Bell’s Plays is a lower motor neurone (LMN) lesion of the facial nerve (CN VII), which causes one side of the face to “droop” [1% of cases are bilateral], and patients are often concerned that it is a stroke.
However, unlike in stroke the whole face is affected, in stroke and other upper motor neurone (UMN) lesions the upper portion of the face is unaffected due to input from both sides of the brain.
Signs & Symps
- Facial weakness: affecting both upper and lower portions of face (i.e. can only raise eyebrow and frown on one side)
- Decreased lacrimation and salivation
- Loss of taste: facial nerve controls anterior 2/3 of tongue
- Dysacusis: sensitivity to loud sounds as stapedial muscles affected (rare)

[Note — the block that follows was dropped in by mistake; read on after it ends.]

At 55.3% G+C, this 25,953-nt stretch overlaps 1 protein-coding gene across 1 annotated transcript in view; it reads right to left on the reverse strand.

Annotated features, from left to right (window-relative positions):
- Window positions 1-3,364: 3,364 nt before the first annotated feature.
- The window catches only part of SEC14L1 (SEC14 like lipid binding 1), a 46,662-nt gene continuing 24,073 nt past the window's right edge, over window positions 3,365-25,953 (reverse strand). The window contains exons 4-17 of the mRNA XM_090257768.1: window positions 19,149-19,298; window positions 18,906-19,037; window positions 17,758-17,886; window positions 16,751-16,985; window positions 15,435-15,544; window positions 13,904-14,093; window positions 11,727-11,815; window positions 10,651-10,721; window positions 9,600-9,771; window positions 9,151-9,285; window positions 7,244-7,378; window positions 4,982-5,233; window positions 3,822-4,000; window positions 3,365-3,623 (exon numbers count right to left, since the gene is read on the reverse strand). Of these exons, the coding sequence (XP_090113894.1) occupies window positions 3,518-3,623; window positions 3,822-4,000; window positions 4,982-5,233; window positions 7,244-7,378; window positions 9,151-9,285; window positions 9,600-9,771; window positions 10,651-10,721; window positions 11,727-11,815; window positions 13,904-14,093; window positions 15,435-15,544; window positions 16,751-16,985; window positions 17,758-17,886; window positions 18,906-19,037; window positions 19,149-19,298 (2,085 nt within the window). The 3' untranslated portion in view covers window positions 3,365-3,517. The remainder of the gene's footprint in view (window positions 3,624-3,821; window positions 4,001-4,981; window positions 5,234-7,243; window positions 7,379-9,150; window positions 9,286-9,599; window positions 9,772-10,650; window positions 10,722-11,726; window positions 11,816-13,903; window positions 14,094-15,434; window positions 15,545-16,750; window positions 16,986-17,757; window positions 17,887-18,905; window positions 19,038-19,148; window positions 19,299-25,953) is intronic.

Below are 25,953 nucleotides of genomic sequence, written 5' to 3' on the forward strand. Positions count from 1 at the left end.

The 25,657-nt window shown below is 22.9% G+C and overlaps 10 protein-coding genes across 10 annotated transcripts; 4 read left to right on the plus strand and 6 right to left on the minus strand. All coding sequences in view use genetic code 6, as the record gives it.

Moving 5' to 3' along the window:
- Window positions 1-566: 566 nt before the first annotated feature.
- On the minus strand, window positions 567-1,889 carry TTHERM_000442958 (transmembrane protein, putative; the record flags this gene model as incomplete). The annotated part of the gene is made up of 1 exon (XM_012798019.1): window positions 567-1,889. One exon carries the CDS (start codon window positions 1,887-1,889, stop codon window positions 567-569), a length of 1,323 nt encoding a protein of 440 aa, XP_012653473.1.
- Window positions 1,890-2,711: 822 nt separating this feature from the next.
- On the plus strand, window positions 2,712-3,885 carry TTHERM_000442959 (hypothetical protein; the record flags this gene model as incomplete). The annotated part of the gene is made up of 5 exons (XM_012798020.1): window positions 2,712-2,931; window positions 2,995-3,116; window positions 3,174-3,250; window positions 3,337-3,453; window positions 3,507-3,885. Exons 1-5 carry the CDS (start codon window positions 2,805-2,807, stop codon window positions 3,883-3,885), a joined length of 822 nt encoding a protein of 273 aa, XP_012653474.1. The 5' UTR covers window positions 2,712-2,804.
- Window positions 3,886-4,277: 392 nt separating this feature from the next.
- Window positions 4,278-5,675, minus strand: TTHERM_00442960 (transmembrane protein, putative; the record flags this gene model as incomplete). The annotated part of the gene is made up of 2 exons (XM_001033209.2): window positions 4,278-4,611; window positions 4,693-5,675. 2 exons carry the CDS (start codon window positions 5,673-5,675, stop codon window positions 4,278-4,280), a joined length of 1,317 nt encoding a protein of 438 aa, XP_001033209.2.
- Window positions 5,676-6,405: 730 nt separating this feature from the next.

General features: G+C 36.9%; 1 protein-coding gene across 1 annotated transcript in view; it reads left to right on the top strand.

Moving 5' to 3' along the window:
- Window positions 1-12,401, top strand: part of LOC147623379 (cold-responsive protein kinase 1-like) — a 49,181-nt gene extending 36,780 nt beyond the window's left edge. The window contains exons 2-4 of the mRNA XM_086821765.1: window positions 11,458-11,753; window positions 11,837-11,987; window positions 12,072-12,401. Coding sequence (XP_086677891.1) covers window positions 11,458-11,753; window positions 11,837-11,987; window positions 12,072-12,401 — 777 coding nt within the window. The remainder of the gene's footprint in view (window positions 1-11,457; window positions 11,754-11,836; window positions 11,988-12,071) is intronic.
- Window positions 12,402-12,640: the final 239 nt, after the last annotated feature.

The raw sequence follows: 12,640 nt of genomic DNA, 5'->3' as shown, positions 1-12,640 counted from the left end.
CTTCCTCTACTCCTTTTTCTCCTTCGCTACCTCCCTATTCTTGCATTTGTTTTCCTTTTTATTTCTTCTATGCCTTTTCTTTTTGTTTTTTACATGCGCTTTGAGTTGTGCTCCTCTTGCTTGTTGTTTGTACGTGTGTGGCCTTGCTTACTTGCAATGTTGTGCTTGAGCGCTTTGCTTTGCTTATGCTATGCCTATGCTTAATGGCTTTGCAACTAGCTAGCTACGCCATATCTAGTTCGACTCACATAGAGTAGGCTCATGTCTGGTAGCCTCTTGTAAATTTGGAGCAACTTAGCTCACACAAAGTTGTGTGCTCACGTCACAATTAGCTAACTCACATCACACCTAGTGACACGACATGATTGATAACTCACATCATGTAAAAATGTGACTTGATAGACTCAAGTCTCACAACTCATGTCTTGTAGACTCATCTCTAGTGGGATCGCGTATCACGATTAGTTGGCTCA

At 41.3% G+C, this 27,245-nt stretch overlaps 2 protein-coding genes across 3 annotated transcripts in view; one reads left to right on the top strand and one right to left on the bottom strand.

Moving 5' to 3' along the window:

Important differentials to exclude
- Ramsy Hunt: Herpes zoster infection, shingles type rash in ear canal, will need acyclovir and ENT input.
- Lyme’s disease: Is spreading across europe. Ask about tick bites, erythema marginatum (rash), typically treated with doxycycline, and will need Infectious disease follow up. NICE
NICE recommend following: NICE
- Steroids: either as no consensus currently
- Prednisolone 25mg BD, 10 days
- Prednisolone 60mg OD, 5 days, then reduce by 10mg a day (total course 10 days)
- No Antivirals
- Eye lubrication:
- Eye drops in day
- Ointment at night
- Tape eye with micropore tape at night if not closing
- GP follow up: to monitor recovery
- Specialist Referral: to ENT or neurology only if unsure of diagnosis, recurrent, or bilateral
- Resolution: 71% full recovery, only 12% classified as moderate and 4% poor
- Speed of recovery: recovery starts within 3 weeks for most with full recovery at 6-12 months
- Complications: 9% can have spasms, contractures, tinitus, hearing loss, crocodile tears(crying on salivation)